A prominent art expert was detained in Russia on accusations of misattributing a painting in a case that illuminates the murky complexities of Russia's art market.
Yelena Basner faces up to a decade in jail over a painting attributed to Russian pre-revolutionary avant-garde painter Boris Grigoryev that was sold for $250,000.
The painting, allegedly appraised by Basner in 2009, was proven in 2011 to be a fake.
Basner, a former employee of the Bukowskis auction house as well as the Russian Museum in St. Petersburg, was detained by the Investigative Committee last week.
The arrest of the 57-year-old expert on the Russian avant-garde movement, who has vehemently denied guilt, sparked outrage in the Russian museum community.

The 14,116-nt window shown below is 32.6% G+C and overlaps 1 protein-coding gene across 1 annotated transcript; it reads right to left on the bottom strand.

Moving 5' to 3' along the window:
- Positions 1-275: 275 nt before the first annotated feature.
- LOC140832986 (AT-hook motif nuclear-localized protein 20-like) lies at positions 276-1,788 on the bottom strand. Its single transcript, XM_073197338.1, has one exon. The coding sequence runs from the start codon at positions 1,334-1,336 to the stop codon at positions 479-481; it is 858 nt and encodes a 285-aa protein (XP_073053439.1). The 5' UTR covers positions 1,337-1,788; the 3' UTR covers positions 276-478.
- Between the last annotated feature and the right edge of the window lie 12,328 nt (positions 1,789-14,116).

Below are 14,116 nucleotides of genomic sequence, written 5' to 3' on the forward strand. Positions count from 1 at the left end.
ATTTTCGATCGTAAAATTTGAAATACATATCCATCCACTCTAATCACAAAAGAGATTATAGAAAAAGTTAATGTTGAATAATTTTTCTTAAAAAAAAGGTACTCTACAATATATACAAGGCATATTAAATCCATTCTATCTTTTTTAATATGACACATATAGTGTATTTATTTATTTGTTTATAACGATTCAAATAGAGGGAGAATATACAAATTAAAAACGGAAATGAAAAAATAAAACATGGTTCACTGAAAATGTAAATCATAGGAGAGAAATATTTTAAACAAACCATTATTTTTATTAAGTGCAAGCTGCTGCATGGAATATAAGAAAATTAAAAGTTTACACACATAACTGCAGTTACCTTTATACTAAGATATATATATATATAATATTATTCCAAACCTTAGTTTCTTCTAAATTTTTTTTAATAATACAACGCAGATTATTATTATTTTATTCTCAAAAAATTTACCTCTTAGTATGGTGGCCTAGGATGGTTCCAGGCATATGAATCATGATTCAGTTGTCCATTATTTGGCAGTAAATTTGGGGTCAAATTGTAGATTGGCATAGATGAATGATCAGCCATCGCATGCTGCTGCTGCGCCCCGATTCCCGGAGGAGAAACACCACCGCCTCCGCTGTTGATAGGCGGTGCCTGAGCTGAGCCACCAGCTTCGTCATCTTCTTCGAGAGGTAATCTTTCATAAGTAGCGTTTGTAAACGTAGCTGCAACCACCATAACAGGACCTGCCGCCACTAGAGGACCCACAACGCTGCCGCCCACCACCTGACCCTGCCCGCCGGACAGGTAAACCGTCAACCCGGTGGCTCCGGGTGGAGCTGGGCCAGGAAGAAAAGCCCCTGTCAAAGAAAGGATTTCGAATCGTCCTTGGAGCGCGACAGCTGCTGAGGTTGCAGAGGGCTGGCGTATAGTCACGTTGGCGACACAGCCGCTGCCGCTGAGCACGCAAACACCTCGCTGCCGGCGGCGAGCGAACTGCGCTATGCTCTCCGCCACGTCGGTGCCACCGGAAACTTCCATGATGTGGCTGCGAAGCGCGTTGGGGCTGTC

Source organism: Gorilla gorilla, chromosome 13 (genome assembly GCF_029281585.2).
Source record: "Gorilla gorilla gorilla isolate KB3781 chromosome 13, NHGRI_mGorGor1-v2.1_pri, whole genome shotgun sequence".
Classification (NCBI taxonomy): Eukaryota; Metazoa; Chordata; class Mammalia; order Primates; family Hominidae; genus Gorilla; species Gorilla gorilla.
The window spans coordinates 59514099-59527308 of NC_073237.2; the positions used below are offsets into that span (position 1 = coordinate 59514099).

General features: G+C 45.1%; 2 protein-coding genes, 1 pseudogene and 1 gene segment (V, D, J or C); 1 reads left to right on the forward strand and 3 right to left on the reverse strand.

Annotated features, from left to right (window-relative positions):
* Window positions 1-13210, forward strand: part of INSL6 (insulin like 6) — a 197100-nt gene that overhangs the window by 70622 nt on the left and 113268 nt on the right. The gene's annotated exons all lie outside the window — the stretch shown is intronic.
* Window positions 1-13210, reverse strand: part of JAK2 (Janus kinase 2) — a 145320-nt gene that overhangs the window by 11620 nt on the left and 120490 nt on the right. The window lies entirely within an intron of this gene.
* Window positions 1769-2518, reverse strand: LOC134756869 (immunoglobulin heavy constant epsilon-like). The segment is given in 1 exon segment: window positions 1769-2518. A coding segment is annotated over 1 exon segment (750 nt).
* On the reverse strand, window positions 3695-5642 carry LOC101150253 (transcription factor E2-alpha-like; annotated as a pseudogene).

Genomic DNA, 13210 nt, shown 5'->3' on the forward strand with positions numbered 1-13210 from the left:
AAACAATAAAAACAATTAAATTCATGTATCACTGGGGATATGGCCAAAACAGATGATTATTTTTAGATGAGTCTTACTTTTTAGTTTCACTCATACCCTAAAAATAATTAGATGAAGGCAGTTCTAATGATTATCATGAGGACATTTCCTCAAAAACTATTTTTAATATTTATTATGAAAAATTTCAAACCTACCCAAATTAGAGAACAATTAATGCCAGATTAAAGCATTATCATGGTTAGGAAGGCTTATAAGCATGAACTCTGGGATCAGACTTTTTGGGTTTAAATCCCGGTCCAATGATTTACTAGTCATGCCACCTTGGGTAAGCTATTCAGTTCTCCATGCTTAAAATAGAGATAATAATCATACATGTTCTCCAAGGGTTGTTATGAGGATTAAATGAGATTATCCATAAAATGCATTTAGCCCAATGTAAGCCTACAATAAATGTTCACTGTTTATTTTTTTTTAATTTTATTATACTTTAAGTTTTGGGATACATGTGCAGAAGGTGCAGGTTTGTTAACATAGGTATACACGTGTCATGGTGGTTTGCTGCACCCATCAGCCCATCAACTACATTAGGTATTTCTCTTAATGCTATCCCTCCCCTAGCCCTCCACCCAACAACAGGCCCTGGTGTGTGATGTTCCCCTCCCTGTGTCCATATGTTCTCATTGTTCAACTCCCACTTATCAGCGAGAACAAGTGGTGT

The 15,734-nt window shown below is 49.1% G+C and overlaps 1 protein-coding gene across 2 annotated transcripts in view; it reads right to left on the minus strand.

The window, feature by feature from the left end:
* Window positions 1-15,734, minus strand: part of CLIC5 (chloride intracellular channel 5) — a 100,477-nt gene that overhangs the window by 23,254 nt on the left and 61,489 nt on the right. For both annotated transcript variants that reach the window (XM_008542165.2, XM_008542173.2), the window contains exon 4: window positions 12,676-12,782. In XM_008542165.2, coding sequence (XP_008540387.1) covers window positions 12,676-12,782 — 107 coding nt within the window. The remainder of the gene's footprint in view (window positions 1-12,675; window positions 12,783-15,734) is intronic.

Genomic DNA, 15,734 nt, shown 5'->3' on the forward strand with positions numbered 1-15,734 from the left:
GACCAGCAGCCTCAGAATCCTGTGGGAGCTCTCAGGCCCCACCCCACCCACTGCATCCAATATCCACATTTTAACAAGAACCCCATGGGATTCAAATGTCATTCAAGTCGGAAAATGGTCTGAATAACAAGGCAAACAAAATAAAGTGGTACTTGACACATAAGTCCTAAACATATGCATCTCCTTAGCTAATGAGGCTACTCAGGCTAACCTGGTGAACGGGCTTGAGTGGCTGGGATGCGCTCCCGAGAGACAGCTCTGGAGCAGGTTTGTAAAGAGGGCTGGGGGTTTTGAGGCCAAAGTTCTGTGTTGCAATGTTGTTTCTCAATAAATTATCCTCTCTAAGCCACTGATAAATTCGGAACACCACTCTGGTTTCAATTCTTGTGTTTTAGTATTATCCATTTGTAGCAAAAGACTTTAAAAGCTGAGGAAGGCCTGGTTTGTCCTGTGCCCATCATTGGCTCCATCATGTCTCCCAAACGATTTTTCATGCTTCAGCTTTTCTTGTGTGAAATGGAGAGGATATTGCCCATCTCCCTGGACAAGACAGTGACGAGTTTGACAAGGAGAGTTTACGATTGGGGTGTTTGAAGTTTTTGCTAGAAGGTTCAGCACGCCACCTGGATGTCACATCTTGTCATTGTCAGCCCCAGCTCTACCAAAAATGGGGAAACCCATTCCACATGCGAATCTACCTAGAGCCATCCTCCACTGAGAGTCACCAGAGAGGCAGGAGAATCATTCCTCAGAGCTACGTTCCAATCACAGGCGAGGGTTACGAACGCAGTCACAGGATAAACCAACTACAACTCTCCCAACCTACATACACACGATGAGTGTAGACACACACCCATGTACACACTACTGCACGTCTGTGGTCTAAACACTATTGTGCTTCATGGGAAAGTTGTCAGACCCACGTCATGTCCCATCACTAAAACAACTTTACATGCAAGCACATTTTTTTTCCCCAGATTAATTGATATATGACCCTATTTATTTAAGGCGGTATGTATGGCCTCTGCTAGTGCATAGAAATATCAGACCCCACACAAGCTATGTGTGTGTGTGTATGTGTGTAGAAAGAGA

A petition drive to free her was launched, and Hermitage Museum director Mikhail Piotrovsky called on Monday Basner's placement in custody "spitting on the intelligentsia."
Basner's supporters have claimed she could have been framed for research she has performed to expose fraud, not perpetrate it.
Basner was behind a study that proposed a method capable of irrefutably proving whether a painting was created before or after 1945, the start of the atomic age. According to the study, all paint created after 1945 contains microscopic amounts of radioactive isotopes, spread across the planet as a result of nuclear testing, that are absent in paint created before that date.
The study can have deep ramifications for the lucrative Russian art market, which deals primarily in artworks created in the 19th and early 20th century. Provenance of such artwork is often hard to establish due to the turmoil that followed the 1917 Revolution, which, coupled with the relative inexperience of many buyers, has led to a thriving market in fakes.